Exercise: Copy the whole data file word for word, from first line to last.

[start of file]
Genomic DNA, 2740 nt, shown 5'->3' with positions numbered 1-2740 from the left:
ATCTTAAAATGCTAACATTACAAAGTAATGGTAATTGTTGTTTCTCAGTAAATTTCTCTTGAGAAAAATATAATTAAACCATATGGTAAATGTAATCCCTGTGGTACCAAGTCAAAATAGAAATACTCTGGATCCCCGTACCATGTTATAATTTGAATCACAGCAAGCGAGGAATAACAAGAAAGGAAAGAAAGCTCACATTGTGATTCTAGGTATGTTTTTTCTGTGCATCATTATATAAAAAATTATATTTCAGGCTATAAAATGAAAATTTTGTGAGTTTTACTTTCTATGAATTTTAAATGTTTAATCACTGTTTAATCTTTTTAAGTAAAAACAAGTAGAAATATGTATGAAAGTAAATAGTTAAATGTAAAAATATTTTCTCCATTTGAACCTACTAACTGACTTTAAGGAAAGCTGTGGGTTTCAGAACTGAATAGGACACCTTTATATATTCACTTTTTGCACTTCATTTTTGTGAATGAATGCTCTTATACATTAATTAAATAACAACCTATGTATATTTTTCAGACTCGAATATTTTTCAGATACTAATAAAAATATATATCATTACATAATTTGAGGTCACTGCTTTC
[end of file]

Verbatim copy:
Genomic DNA, 2740 nt, shown 5'->3' with positions numbered 1-2740 from the left:
ATCTTAAAATGCTAACATTACAAAGTAATGGTAATTGTTGTTTCTCAGTAAATTTCTCTTGAGAAAAATATAATTAAACCATATGGTAAATGTAATCCCTGTGGTACCAAGTCAAAATAGAAATACTCTGGATCCCCGTACCATGTTATAATTTGAATCACAGCAAGCGAGGAATAACAAGAAAGGAAAGAAAGCTCACATTGTGATTCTAGGTATGTTTTTTCTGTGCATCATTATATAAAAAATTATATTTCAGGCTATAAAATGAAAATTTTGTGAGTTTTACTTTCTATGAATTTTAAATGTTTAATCACTGTTTAATCTTTTTAAGTAAAAACAAGTAGAAATATGTATGAAAGTAAATAGTTAAATGTAAAAATATTTTCTCCATTTGAACCTACTAACTGACTTTAAGGAAAGCTGTGGGTTTCAGAACTGAATAGGACACCTTTATATATTCACTTTTTGCACTTCATTTTTGTGAATGAATGCTCTTATACATTAATTAAATAACAACCTATGTATATTTTTCAGACTCGAATATTTTTCAGATACTAATAAAAATATATATCATTACATAATTTGAGGTCACTGCTTTC